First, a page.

Science fiction enthusiasts inevitably suspect that all language learning will eventually be replaced by a kind of universal translator like the one from Star Trek. The development of such Babylonian technology would solve many of the problems posed by globalisation and mass immigration. But people like the vice president at The British Academy for the Humanities and Social Sciences, Professor Nigel Vincent, argue that there is a deficit in foreign language learning in UK education. He thinks the lack of multilingual graduates has resulted in businesses either being restricted to English speaking markets or having to train employees in new languages. He wants the government to change education in Britain so that more kids are multilingual when they finish school and thus better equipped to compete in a globalised  economy and multicultural world.

But are his social theories and utopian ideals somewhat redundant when you look at the current path of technological development? People are increasingly relying on apps to do their thinking for them. Calculations and directions are all provided without the need for maps or mental arithmetic. There are already fantastic translation apps available. iOS, Windows Phone and Android users can all make use of apps which source translations from online language pack databases. Speech recognition technology is improving very quickly, making it much better at distinguishing voices from background noise to the extent that there are highly functional apps like Speech Translator for Windows Phone. This app allows you to speak directly into the phone and it will speak back in the target language of your choice. It can translate into 54 different languages while online, including Arabic, Hebrew, Afrikaans and Malay but it also works in 10 language while offline.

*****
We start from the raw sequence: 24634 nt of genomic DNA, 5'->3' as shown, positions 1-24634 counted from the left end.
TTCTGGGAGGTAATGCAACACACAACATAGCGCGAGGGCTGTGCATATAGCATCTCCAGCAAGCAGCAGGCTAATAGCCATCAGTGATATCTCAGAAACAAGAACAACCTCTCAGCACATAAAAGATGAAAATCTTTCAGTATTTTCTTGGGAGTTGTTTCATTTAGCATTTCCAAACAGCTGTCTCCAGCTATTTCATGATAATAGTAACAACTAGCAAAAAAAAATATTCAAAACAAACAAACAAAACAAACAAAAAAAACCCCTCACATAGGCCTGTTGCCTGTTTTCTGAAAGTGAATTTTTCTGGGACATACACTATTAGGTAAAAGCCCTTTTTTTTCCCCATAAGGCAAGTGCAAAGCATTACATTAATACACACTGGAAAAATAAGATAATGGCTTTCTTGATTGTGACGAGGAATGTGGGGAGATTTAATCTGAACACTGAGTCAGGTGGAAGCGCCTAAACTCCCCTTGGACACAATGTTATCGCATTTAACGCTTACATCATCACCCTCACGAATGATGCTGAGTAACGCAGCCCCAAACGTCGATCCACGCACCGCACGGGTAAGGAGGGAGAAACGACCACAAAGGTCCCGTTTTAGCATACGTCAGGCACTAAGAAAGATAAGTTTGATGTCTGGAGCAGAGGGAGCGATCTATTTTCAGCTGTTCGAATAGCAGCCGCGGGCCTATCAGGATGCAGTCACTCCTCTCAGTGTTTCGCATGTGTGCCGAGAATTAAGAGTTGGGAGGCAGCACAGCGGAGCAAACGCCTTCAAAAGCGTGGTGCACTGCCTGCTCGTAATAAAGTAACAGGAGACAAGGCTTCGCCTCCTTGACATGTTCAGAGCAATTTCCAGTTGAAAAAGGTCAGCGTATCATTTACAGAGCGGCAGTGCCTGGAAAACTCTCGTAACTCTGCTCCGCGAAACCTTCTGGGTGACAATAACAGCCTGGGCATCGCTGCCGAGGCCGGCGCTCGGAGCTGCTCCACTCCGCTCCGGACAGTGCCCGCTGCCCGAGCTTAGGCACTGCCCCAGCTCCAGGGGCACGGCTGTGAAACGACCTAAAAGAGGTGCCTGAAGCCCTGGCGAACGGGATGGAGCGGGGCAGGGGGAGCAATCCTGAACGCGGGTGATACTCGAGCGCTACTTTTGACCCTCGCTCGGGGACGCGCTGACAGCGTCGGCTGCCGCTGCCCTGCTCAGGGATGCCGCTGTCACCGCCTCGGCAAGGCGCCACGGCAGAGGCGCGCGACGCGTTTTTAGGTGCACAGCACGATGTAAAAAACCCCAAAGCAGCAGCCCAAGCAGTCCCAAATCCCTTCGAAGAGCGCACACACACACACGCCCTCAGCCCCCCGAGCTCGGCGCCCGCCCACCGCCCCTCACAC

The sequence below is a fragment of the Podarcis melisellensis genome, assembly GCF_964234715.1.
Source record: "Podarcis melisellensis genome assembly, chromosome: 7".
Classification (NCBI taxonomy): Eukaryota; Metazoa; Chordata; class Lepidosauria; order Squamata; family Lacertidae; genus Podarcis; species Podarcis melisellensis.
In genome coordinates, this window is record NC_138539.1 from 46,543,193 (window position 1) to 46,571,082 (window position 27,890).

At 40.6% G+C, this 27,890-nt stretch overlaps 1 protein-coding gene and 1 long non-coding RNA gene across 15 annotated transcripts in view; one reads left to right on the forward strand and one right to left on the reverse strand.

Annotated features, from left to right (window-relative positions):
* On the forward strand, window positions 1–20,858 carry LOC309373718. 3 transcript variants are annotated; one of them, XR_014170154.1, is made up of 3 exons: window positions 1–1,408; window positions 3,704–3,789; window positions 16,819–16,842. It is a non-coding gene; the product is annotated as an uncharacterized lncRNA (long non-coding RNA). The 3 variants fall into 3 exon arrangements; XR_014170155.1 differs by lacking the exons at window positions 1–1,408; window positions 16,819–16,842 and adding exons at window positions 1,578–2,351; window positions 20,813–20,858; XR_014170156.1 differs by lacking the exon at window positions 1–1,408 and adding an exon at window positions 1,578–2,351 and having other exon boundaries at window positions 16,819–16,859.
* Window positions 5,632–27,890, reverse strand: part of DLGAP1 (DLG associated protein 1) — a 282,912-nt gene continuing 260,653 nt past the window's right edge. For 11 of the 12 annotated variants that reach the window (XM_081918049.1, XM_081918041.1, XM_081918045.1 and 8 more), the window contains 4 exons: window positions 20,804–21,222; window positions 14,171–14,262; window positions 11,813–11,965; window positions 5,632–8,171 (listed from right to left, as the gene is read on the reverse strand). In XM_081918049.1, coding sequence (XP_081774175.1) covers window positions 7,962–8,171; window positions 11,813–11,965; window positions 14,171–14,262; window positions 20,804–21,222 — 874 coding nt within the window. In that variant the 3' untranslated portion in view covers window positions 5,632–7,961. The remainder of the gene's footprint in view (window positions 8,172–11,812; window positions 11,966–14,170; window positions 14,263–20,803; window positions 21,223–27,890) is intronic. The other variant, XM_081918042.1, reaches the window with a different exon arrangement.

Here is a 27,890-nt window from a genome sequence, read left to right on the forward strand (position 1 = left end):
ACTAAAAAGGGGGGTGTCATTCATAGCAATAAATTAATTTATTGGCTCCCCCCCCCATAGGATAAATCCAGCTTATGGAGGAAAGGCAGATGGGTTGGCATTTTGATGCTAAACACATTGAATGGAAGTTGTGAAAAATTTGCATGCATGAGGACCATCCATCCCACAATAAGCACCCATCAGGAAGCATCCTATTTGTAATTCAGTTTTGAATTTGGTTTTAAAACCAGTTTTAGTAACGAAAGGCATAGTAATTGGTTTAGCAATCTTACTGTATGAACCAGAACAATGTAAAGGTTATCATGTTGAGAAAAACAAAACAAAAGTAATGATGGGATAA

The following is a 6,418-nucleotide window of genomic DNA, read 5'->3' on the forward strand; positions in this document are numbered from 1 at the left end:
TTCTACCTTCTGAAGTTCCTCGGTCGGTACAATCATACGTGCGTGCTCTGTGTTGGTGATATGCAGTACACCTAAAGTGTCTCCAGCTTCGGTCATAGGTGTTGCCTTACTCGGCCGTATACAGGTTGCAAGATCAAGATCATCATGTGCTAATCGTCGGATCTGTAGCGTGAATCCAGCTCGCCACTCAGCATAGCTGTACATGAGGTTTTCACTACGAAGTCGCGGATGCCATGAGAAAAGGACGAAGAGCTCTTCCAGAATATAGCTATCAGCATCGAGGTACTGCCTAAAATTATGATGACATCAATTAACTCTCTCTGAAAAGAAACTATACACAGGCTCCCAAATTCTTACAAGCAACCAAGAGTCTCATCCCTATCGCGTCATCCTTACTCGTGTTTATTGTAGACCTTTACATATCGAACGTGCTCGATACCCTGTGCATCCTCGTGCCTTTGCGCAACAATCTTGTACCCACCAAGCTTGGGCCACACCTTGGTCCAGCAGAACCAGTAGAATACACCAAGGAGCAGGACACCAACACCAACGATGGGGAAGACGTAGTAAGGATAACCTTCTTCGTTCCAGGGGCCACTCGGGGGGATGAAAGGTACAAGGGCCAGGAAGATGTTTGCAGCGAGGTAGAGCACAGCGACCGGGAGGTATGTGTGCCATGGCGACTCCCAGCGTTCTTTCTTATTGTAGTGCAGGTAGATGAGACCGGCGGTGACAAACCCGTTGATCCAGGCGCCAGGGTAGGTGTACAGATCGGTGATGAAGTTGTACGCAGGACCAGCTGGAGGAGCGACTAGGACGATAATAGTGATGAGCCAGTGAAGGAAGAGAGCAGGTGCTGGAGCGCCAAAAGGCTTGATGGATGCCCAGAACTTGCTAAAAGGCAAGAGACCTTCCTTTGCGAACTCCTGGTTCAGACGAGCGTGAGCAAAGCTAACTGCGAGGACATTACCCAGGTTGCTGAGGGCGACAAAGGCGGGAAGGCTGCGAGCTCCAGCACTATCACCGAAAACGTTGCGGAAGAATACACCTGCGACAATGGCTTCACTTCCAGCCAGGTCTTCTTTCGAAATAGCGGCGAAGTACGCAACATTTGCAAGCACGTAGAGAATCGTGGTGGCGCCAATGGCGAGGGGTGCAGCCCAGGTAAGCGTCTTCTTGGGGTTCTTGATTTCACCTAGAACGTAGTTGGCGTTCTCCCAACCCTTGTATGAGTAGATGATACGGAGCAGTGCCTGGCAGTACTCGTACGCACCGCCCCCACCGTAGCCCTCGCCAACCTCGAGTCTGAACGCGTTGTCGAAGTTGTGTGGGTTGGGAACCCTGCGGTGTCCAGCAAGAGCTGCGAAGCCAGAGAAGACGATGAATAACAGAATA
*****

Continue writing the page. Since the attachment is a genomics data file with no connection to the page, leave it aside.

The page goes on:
No one is saying that the phone apps currently available are a substitute for actually learning a language. But the level of technology available now is so far beyond what was around a decade ago, there’s no telling how far it will have advanced in another ten years. The potential for speech translation technology depends on several different areas of development; speech recognition software, translation software and sound recording hardware. The final key to such technology eventually rendering language learning in schools obsolete would be widespread availability, which is dependent on how affordable such technology will be. If current trends continue, then this is going to be science-fact not science-fiction and people like Nigel Vincent will have to eat their words.

Tom Rowsell is a film maker and professional writer specialising in social media. He works for  London based Digital Marketing Agency, Empower Digital Marketing.

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